Designing listening in learning environments

The design speaks The Virtual Old School/New School Conference 2022 hosted Australasian architects, researchers and designers over three sessions. Short presentations by the speakers were followed by lively live dissections, including questions from the audience that sparked speculation about the future of design in education. A common theme in the work presented was the emphasis on listening to the design – not How? ‘Or’ What design but who should have a say in the process.

Session 1 was titled “Thinking Ahead: Designing the Evolving Campus”. With a growing focus across the country on designing with the country, designers, institutions and communities are navigating a landscape of engagement, agency, design and delivery. Accountability, including tangible ways to measure results, remains a challenge for those involved and, perhaps more relevant, for those not involved. The University of Queensland recently established Campus on Country Design Framework defines a series of evaluation checkpoints for stakeholder engagement that align with typical design stages. Evaluation generates responsibility; responsibility creates action; action creates change. The framework was aptly described by session moderator, Hassell Principal Adam Davies, as “setting an appropriately bold direction” on the design process with the country.

Music school in rural Burma by MLKK Studio.

Image: MLKK Studio

In Session 2, “Beyond the Classroom: Designing a Neighborhood Asset”, Kian Yam and Kwan Ho Li of Hong Kong-based studio MLKK described their investigation of the regional conditions of tribal communities in Myanmar and shared their process for a new school project with a strong social program. Consultation with the community informed their strategy for developing an economy-focused case to address the particular issues facing the region. Key considerations were whether the design could accommodate school functions as well as spaces for the community, and whether the project would generate local employment opportunities. The duo highlighted the importance of asking the right questions and recognizing the wider impacts of design – a common conference theme throughout the conference.

Trends in real-world, hands-on learning in education, coupled with community-focused programs, influence the “advertisement” of education campuses. High density neighborhoods demand better use of space, encouraging schools, councils, communities and industry to work together to share space and facilities. The value of these relationships has been central to the research and policy development of Ben Cleveland, associate director of the Learning Environments Applied Research Network (LEaRN) at the University of Melbourne). He described how shared facilities benefit all parties by spreading the financial and spatial burden while enabling “community hubs” before, during and after school hours.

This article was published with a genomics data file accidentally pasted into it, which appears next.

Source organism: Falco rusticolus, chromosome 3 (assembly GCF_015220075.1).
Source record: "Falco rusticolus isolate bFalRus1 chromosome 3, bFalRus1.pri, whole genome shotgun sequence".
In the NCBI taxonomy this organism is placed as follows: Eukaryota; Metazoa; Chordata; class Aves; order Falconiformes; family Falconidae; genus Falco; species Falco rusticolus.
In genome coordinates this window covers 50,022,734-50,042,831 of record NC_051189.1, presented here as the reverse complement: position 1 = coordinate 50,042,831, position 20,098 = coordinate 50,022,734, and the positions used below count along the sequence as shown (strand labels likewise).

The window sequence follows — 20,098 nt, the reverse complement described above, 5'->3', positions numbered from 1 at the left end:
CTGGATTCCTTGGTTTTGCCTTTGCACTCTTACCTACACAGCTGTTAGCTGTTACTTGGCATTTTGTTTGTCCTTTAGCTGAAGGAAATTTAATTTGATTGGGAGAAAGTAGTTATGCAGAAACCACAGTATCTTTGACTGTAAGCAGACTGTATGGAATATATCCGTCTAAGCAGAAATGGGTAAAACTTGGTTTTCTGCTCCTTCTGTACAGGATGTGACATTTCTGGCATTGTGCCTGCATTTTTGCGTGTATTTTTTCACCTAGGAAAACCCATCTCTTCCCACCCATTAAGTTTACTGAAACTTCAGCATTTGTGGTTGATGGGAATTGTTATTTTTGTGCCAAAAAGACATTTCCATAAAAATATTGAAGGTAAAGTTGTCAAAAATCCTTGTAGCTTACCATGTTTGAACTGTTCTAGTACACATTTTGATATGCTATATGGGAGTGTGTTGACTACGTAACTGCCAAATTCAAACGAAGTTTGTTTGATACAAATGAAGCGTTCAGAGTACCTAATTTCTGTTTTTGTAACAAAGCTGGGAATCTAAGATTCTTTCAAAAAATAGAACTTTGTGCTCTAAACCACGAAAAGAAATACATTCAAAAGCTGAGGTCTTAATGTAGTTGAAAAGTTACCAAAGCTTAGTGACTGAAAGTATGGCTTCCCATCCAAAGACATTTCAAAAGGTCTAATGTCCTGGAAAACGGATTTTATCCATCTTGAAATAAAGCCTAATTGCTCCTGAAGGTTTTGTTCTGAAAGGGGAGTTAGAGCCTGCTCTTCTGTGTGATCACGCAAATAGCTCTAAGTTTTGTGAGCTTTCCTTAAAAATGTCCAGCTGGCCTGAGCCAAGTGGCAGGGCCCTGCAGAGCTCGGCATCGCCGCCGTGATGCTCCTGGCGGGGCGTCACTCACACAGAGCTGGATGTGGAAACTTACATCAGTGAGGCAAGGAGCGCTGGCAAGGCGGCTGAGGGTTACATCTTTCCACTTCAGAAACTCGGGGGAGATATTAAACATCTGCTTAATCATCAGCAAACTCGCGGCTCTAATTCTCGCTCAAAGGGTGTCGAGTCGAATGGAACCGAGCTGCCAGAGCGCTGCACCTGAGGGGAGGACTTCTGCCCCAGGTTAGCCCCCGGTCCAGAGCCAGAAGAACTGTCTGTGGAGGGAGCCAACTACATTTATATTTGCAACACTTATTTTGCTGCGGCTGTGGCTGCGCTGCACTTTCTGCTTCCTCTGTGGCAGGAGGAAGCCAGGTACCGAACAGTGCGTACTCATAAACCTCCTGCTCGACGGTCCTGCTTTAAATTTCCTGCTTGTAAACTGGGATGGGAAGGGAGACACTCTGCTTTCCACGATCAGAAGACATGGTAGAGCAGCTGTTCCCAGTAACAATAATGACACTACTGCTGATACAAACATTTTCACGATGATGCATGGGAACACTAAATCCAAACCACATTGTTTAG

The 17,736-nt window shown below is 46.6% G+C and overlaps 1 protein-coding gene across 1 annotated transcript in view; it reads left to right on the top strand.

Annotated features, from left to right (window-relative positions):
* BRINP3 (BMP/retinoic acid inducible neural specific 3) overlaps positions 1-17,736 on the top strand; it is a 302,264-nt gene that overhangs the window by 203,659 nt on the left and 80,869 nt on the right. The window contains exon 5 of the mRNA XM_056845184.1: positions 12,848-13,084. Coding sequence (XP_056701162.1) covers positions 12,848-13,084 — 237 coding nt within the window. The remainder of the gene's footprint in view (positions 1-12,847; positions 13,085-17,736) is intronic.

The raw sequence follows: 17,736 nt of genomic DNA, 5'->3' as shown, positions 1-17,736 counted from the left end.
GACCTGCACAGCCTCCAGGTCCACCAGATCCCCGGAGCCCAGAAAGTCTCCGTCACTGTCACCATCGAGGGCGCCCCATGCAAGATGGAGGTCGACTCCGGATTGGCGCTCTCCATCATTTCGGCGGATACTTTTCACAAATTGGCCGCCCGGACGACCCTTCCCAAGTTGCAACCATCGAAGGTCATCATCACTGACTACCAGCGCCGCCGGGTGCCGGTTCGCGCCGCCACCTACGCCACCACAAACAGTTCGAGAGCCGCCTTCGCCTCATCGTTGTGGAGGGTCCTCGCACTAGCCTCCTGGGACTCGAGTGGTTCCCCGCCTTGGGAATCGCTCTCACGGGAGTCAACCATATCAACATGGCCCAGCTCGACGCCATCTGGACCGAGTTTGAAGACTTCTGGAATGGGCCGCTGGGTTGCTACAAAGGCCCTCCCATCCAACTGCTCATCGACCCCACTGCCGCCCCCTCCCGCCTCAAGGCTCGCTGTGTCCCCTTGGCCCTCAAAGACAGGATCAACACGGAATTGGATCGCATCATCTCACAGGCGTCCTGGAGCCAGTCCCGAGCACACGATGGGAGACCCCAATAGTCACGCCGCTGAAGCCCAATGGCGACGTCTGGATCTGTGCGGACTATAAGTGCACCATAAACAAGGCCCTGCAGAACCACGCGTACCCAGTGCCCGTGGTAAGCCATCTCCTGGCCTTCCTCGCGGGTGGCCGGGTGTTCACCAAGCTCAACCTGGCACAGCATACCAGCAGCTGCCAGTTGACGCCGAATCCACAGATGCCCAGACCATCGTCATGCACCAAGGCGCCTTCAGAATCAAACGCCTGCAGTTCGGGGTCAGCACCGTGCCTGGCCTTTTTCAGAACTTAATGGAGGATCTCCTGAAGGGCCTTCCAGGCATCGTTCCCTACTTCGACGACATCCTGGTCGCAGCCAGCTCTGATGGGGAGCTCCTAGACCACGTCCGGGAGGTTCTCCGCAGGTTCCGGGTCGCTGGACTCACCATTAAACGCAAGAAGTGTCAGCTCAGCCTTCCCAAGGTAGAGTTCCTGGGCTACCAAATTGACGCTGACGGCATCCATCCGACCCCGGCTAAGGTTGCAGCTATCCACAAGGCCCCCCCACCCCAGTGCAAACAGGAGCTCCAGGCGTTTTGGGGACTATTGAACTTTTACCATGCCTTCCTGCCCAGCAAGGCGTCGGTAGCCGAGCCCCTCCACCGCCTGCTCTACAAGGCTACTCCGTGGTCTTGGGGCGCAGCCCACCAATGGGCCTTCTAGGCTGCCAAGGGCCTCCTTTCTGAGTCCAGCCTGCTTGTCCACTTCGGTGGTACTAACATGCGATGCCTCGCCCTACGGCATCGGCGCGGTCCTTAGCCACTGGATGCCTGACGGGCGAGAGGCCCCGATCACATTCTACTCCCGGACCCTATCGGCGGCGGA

Green Square Primary School by BVN.

Green Square Primary School by BVN.

Image: BVN

BVN Principal Ali Bounds described (Session 1) how partnerships and communities have influenced recent designs of practice for Green Square Primary School in Sydney and Brisbane South State Secondary College. The traditional boundaries of school/workplace, secondary/tertiary, private/community are blurred by community relations and in these projects this flexibility is supported by the architecture. Community spaces, such as auditoriums and sports fields, benefit from a privileged position on the ground plane, while transparent edges and permeable pedestrian pathways invite shared use of the campus.

Wangaratta District Special School by Sibling Architecture

Wangaratta District Special School by Sibling Architecture

The third session, “Get smart: Designing spaces for all learning abilities,” focusing on inclusion in education, explored the design of school environments for children with special needs, the agency of students in the design process and post-occupancy evaluation of inclusion. in education reforms. During the dissection, moderator Kellee Frith (consultant at Architectus) raised the importance of risk-taking for student learning, in the context of students’ right to positive outcomes in life. In his research, Peter Walker (Australian Association for Special Education) found that safe practices in some cases prioritize care over education. The net impact of these practices is that in some environments, opportunities for risk-taking have been engineered in, significantly reducing students’ learning opportunities. This question will undoubtedly remain a challenge for designers, educators and students today and in the future.

The conference amplified the conversation around integrated design thinking and stakeholder agency in education projects. The campus is no longer a place of schooling only; rather, it is a valuable community asset. To achieve good results for all stakeholders, it is necessary to consult a wide range of groups. The challenge posed by the speakers was not how to design for education, but how to integrate the design thinking of so many voices. To do this, an architect needs humility and a real ability to listen.

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